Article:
What is it about academics and their privacy? I and my senior team at the University of Westminster are looked after by administrative staff who have to perform the tricky juggling act of managing our schedules. My colleagues don’t make the task any easier. One won’t allow his secretary access to his diary. Another reluctantly allows his the odd glimpse - but routinely infuriates her by adding his own engagements that override appointments she has already made.
What these scholars find difficult to grasp is that co-ordinating our appointments is a hugely complex task that can only be done if the secretarial team knows our weekly movements. Nor do they realise how much easier their lives would be if only they would give in and allow themselves to be organised.
“Imagine you’re abseiling,” I urged one recalcitrant head of department, “and your life depends on one person who is holding the rope and making sure you’re not going to plunge into the abyss. You’d have to trust them absolutely, wouldn’t you? That’s how I want you to think about the office staff. They are going to protect you as long as you put yourself in their hands.”
That worked for a while. Now he does share his diary with his secretary, but insists on filling it with strange codes - such as “WAH” for “working at home” or “PA” for “private appointment”.
“I can handle that,” she told me. “One guy I worked for used to use the letters ‘OAM’, short for ‘open-air meeting’. What he meant was the golf course.”
I used to wonder whether this aversion to openness was just a feature of the average scholar’s detachment from menial matters: if you are preoccupied with exploring the hermeneutics of mid-period Hitchcock, you’re less likely to be aware of what it’s like to be on the other end of a boss who won’t confide in you and disappears for the afternoon without notice.
But I recently stumbled upon a far more convincing explanation. In Islands of Privacy, sociologist Christena Nippert-Eng suggests that the whole business of scheduling appointments and establishing daily routines is a power arena.
“Agenda setting is about the ability to decide what will and won’t be allowed to get people’s attention as well as the ways in which that might happen,” she writes. “From this perspective, power is very much about deciding the extent to which something - or someone - will be more or less accessible to others. This includes, incidentally, the agenda-setting process itself.”
While that process enables an assertion of control, it can also be used to define the barriers between work and home.
“By providing transitional space and time,” explains Nippert-Eng, “even segmentors’ daily, scheduled commutes help them place and keep a boundary between the social, mental and physical worlds of home and work.”
But keeping these spheres separate has been made increasingly difficult by the advent of new technologies. While email and social-networking sites have created far more relationships than individuals would ever have had before, they also mean that more people than ever have greater and less controllable access to each other.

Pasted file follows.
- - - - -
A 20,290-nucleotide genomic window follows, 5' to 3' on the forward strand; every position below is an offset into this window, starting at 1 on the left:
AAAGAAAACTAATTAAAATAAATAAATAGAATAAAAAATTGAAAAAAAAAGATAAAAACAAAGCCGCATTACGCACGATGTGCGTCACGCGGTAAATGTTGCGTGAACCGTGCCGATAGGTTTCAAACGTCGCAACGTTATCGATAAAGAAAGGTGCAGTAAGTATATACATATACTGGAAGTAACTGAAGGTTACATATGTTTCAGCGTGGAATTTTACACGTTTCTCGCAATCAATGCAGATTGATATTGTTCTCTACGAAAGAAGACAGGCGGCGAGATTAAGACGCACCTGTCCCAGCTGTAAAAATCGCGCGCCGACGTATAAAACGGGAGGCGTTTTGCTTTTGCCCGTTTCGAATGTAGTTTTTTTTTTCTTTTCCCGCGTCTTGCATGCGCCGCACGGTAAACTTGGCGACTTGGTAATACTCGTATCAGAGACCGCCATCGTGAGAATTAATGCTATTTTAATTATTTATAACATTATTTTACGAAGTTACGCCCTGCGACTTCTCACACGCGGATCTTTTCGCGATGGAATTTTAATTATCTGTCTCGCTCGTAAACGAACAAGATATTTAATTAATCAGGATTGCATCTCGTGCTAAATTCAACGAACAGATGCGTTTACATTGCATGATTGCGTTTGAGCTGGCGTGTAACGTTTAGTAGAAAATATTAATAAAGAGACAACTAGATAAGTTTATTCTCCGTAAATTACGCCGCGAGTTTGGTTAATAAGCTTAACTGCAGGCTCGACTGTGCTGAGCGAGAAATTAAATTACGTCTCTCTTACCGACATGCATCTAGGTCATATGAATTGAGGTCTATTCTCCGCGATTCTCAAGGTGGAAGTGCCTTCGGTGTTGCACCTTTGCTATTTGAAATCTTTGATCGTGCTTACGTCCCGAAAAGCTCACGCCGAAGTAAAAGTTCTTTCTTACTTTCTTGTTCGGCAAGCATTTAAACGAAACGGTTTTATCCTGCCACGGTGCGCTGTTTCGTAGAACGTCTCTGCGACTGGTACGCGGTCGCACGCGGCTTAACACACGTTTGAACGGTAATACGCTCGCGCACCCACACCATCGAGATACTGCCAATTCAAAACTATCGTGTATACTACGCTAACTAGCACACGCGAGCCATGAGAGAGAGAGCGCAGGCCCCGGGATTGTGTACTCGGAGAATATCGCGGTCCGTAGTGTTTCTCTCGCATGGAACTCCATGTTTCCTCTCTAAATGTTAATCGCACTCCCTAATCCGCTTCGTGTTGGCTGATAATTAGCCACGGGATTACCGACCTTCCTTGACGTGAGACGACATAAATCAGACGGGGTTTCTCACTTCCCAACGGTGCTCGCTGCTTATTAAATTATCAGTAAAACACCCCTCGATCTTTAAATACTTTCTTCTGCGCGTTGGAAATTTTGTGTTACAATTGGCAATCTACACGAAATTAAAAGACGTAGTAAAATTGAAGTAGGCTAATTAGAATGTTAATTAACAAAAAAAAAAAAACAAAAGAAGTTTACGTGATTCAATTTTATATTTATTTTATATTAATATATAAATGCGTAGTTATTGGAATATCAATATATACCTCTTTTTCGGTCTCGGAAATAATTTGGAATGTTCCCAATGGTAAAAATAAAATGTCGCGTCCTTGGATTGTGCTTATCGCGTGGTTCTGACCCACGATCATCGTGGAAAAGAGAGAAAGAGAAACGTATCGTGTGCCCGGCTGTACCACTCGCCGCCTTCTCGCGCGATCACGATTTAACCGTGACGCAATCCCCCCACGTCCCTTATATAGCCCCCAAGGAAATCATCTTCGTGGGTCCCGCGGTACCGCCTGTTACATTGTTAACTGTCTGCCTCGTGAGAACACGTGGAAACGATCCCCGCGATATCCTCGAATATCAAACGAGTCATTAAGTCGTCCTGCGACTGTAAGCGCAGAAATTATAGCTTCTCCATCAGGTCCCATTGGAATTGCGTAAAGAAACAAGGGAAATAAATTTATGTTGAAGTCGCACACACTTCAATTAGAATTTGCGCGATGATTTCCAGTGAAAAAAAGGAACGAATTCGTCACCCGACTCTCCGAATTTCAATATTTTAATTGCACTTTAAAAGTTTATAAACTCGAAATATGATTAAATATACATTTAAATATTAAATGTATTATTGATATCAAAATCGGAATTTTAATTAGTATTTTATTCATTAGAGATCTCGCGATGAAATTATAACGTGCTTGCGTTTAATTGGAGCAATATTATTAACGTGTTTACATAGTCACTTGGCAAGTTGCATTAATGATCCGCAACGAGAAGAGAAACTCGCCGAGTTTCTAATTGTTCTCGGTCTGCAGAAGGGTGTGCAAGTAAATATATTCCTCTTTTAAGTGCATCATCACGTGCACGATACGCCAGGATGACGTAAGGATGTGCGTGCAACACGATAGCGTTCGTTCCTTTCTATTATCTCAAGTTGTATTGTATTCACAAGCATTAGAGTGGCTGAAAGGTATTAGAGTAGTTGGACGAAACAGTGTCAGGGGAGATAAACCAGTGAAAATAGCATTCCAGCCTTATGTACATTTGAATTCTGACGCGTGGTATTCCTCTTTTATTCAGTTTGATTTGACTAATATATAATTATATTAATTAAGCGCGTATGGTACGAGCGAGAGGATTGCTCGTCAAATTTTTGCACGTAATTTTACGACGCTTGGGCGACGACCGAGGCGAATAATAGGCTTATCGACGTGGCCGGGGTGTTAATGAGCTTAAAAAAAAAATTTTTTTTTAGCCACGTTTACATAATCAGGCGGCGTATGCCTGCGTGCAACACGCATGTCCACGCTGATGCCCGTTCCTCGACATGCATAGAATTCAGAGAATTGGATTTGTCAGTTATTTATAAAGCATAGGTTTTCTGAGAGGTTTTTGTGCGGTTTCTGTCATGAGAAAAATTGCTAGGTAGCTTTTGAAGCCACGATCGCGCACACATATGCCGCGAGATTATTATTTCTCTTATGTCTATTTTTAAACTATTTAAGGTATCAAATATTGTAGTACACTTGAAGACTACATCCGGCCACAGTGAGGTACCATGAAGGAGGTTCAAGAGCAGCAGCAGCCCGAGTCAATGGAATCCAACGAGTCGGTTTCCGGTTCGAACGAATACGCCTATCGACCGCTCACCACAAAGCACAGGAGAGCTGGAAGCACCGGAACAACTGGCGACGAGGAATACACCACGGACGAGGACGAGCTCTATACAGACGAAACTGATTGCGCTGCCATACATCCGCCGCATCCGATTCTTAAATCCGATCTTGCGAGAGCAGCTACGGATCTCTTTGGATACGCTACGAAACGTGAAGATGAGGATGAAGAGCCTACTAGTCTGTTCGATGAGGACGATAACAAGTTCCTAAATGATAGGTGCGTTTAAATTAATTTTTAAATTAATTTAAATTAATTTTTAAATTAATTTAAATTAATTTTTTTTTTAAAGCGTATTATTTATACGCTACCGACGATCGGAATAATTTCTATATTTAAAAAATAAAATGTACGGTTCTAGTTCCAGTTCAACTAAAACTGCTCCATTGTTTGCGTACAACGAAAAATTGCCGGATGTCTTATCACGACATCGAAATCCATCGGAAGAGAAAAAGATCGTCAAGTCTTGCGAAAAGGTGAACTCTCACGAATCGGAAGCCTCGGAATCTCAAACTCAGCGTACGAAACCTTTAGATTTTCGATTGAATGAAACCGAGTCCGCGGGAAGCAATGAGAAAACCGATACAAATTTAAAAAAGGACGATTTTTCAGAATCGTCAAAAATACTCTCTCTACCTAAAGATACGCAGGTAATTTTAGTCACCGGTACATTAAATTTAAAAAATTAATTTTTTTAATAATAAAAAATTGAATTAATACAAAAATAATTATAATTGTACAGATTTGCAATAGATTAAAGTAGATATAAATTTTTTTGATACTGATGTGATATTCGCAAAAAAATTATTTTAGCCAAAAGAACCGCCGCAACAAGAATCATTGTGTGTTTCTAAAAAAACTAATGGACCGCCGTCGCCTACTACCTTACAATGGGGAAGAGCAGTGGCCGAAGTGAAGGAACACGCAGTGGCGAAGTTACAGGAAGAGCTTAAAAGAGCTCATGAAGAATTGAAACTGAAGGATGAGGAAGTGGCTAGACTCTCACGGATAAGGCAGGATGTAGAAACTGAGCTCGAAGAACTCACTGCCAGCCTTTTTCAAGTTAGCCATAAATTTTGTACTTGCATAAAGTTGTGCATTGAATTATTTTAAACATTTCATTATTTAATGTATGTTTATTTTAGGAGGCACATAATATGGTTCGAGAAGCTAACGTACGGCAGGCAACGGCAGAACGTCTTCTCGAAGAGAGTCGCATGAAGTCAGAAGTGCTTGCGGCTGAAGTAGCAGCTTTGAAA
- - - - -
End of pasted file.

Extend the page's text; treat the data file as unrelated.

So there are far more clamorous demands for our attention - not just face-to-face interruptions and postal ones but relentless commands to be available and online wherever we are and at whatever time.
The most overwhelming impact on our quest for privacy is made, of course, by the mobile phone. Its ability to trespass on individual privacy was luridly illustrated by this summer’s hacking scandal, in which News of the World journalists are alleged to have routinely obtained celebrities’ personal information by illegally accessing their phone messages.
But in a less dramatic way, the mobile phone has transformed the strategies we use to preserve our personal boundaries. Rather than serving as a mere convenience, it has become an addiction.
A study quoted by Nippert-Eng revealed that 14 per cent of the world’s mobile phone users report that they “have stopped in the middle of a sex act to answer a ringing wireless device”. In a memorable scene in Sex and the City, Steve is having sex with a new girlfriend when Miranda rings. He answers, naturally, then has to explain to the woman beneath him that he’s going back to his former love.
“You’re breaking up with me while you’re still inside me?” she asks, incredulous.
You’d like to think, wouldn’t you, that academics are above such worldly habits? After all, theirs is a sphere of secrecy: scholars are notorious for fiercely protecting their research and teaching, and for their reluctance to share. But, sadly, they are as enslaved by their mobiles as anyone else - they will give out their numbers to students without a thought, and are unable to switch off their phones even during assessment boards or validation meetings. A colleague who habitually recruits researchers in Eastern Europe tells me that, quite frequently, job applicants there will answer a mobile call during the interview.
With so much blurring of the lines between private and public lives, between work and home, even holidays are no longer sacrosanct. At the moment I’m on a beach in France and the phone is shrieking for the third time. As I try to concentrate on making a decision about an impertinently huge expenses claim, I notice that my left hand is beginning to scrape a hole in the sand beneath my sun lounger. A hole exactly the right size for my head.